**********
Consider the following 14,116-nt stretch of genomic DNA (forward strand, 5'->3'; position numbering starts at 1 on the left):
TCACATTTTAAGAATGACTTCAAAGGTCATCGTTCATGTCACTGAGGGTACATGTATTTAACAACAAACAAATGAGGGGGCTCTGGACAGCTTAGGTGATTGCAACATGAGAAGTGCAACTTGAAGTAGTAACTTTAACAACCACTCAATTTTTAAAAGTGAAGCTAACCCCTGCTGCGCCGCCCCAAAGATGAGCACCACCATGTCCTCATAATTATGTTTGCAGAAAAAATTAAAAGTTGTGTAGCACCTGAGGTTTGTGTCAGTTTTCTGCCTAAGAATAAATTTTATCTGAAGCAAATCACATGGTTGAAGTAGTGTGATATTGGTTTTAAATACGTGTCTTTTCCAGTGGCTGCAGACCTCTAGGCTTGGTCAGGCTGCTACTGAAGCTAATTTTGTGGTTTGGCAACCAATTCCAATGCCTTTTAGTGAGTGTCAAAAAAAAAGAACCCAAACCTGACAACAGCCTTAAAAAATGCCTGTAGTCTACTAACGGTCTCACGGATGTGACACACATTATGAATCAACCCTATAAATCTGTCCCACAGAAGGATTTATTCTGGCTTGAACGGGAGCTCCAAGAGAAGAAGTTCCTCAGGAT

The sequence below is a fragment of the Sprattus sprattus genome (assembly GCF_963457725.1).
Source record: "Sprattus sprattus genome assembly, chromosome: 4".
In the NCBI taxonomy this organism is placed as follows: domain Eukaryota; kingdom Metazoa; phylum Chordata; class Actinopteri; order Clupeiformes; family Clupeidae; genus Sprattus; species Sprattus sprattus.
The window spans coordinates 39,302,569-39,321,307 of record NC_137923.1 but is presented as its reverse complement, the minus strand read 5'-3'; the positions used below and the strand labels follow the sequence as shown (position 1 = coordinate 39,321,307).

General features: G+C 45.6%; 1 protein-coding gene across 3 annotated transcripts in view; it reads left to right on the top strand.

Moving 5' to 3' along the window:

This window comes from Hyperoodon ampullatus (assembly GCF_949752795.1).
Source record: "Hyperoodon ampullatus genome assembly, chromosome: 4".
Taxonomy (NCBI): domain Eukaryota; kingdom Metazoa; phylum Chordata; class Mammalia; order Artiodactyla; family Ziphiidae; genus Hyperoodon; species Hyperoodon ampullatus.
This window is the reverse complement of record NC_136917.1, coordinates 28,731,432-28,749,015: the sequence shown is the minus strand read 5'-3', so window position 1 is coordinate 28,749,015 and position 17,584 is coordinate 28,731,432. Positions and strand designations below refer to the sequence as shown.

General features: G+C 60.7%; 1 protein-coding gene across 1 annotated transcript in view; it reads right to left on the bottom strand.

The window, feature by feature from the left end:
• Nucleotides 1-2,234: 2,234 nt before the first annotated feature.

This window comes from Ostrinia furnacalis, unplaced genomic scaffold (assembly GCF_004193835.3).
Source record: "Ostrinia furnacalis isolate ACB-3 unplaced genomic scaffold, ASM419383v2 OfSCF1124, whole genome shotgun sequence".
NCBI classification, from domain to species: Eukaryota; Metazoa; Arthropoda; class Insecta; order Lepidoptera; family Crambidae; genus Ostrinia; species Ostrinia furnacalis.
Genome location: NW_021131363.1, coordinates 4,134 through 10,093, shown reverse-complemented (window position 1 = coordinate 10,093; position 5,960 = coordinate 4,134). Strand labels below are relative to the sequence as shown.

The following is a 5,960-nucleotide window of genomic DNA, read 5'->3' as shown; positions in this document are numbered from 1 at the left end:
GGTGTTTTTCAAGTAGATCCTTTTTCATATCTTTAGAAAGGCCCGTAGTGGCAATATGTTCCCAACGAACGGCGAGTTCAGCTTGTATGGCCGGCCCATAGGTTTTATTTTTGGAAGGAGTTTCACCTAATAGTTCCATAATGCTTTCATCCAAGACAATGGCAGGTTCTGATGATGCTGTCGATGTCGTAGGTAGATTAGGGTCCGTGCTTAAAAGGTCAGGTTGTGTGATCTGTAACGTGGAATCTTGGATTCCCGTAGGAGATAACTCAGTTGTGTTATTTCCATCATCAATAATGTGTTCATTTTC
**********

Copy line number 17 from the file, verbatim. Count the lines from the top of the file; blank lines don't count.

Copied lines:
Source record: "Ostrinia furnacalis isolate ACB-3 unplaced genomic scaffold, ASM419383v2 OfSCF1124, whole genome shotgun sequence".